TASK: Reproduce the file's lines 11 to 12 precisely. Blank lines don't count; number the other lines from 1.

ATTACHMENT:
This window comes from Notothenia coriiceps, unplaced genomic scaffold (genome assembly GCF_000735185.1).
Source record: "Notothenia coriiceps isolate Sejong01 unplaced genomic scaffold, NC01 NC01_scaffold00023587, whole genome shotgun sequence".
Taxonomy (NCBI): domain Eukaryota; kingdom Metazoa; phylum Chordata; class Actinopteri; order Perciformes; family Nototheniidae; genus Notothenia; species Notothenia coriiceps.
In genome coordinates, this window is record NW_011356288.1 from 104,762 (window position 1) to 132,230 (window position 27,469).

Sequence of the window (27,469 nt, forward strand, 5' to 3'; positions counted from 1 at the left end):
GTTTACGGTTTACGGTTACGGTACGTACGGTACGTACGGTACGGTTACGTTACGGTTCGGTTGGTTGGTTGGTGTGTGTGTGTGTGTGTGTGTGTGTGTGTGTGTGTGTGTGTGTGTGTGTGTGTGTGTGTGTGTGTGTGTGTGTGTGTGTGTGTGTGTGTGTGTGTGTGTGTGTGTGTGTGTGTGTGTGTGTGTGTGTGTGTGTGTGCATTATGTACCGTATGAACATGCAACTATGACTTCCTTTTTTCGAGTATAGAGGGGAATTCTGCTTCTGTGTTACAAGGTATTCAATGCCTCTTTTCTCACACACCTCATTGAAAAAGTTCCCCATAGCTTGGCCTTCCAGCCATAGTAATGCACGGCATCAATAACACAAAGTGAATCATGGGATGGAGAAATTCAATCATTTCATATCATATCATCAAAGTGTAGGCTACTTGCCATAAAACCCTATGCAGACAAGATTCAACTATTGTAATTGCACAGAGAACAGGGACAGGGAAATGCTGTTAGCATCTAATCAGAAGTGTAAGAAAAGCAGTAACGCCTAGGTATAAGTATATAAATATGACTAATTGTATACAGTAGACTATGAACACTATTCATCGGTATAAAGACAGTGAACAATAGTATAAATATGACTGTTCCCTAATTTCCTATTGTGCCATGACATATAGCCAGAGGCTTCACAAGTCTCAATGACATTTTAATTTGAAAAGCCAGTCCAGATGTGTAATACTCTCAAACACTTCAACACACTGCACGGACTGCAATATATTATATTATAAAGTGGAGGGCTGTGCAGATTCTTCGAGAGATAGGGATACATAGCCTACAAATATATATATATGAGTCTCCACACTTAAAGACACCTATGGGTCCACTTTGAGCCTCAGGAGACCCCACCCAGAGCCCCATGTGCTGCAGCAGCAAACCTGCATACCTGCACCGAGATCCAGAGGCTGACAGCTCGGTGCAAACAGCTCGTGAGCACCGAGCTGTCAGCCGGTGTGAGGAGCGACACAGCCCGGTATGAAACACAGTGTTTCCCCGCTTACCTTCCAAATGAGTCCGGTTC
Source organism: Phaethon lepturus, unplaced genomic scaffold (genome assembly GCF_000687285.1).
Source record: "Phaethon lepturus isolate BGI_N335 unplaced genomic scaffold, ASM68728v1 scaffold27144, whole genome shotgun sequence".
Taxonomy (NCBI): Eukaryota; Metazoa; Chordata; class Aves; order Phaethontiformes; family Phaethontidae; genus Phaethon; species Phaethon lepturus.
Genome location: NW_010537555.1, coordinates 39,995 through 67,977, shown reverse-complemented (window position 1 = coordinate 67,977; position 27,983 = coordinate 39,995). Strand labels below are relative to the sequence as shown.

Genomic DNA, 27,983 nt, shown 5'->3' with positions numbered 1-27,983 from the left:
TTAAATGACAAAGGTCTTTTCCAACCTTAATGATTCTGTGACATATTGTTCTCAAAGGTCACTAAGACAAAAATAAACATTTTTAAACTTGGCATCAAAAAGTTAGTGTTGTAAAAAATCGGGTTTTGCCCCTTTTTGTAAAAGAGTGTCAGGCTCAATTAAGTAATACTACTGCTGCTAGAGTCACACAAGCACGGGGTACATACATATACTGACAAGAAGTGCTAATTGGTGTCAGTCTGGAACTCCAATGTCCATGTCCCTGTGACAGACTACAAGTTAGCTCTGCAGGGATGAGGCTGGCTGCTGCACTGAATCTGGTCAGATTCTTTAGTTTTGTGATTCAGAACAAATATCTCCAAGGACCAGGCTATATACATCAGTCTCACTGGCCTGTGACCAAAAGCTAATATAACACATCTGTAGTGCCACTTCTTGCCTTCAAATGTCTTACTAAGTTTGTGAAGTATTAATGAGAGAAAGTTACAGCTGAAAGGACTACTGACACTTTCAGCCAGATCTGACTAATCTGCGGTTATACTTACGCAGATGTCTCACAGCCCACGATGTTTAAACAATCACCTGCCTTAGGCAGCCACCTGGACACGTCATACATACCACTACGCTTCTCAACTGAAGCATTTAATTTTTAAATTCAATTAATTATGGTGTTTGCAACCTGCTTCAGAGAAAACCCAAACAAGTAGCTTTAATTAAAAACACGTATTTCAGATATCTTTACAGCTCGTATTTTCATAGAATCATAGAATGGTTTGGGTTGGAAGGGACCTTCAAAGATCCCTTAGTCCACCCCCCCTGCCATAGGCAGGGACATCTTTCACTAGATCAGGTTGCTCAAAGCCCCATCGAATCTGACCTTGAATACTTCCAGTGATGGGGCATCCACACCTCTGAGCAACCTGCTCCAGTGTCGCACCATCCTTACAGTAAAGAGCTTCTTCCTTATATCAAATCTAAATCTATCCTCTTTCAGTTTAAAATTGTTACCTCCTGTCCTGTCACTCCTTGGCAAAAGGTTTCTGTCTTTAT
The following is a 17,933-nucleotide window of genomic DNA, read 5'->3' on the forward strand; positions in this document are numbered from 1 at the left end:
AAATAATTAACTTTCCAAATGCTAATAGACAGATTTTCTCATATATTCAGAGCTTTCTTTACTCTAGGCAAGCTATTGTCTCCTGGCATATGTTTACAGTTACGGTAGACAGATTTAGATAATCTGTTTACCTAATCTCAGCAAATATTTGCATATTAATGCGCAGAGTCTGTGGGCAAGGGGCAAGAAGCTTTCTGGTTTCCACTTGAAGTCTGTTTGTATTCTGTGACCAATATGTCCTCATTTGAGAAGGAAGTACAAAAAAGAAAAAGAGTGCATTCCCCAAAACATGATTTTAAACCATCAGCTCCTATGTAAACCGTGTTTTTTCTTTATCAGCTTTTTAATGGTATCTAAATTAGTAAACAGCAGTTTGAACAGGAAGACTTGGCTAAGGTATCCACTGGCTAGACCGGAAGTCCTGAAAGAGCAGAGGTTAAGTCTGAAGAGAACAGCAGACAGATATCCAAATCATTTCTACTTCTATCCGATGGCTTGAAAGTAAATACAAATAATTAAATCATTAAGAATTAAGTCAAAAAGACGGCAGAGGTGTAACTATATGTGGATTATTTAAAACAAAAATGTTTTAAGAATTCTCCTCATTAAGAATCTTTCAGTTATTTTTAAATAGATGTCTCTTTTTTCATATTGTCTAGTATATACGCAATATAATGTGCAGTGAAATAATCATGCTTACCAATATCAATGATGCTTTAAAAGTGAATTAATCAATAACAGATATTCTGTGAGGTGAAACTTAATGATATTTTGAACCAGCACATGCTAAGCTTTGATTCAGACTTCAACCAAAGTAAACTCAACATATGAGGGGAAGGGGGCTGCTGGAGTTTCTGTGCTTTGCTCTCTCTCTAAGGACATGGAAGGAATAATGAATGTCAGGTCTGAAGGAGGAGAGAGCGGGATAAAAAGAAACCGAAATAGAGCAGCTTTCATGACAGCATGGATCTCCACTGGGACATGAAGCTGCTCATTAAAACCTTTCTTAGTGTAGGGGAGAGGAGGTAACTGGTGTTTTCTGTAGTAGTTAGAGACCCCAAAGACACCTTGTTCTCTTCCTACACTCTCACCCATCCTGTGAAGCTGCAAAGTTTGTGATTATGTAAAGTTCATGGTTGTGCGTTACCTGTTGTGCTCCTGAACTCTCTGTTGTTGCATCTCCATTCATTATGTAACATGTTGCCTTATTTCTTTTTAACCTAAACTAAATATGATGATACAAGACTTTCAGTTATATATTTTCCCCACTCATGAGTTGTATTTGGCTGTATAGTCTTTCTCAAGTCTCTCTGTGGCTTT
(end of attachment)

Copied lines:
Genomic DNA, 27,983 nt, shown 5'->3' with positions numbered 1-27,983 from the left:
TTAAATGACAAAGGTCTTTTCCAACCTTAATGATTCTGTGACATATTGTTCTCAAAGGTCACTAAGACAAAAATAAACATTTTTAAACTTGGCATCAAAAAGTTAGTGTTGTAAAAAATCGGGTTTTGCCCCTTTTTGTAAAAGAGTGTCAGGCTCAATTAAGTAATACTACTGCTGCTAGAGTCACACAAGCACGGGGTACATACATATACTGACAAGAAGTGCTAATTGGTGTCAGTCTGGAACTCCAATGTCCATGTCCCTGTGACAGACTACAAGTTAGCTCTGCAGGGATGAGGCTGGCTGCTGCACTGAATCTGGTCAGATTCTTTAGTTTTGTGATTCAGAACAAATATCTCCAAGGACCAGGCTATATACATCAGTCTCACTGGCCTGTGACCAAAAGCTAATATAACACATCTGTAGTGCCACTTCTTGCCTTCAAATGTCTTACTAAGTTTGTGAAGTATTAATGAGAGAAAGTTACAGCTGAAAGGACTACTGACACTTTCAGCCAGATCTGACTAATCTGCGGTTATACTTACGCAGATGTCTCACAGCCCACGATGTTTAAACAATCACCTGCCTTAGGCAGCCACCTGGACACGTCATACATACCACTACGCTTCTCAACTGAAGCATTTAATTTTTAAATTCAATTAATTATGGTGTTTGCAACCTGCTTCAGAGAAAACCCAAACAAGTAGCTTTAATTAAAAACACGTATTTCAGATATCTTTACAGCTCGTATTTTCATAGAATCATAGAATGGTTTGGGTTGGAAGGGACCTTCAAAGATCCCTTAGTCCACCCCCCCTGCCATAGGCAGGGACATCTTTCACTAGATCAGGTTGCTCAAAGCCCCATCGAATCTGACCTTGAATACTTCCAGTGATGGGGCATCCACACCTCTGAGCAACCTGCTCCAGTGTCGCACCATCCTTACAGTAAAGAGCTTCTTCCTTATATCAAATCTAAATCTATCCTCTTTCAGTTTAAAATTGTTACCTCCTGTCCTGTCACTCCTTGGCAAAAGGTTTCTGTCTTTAT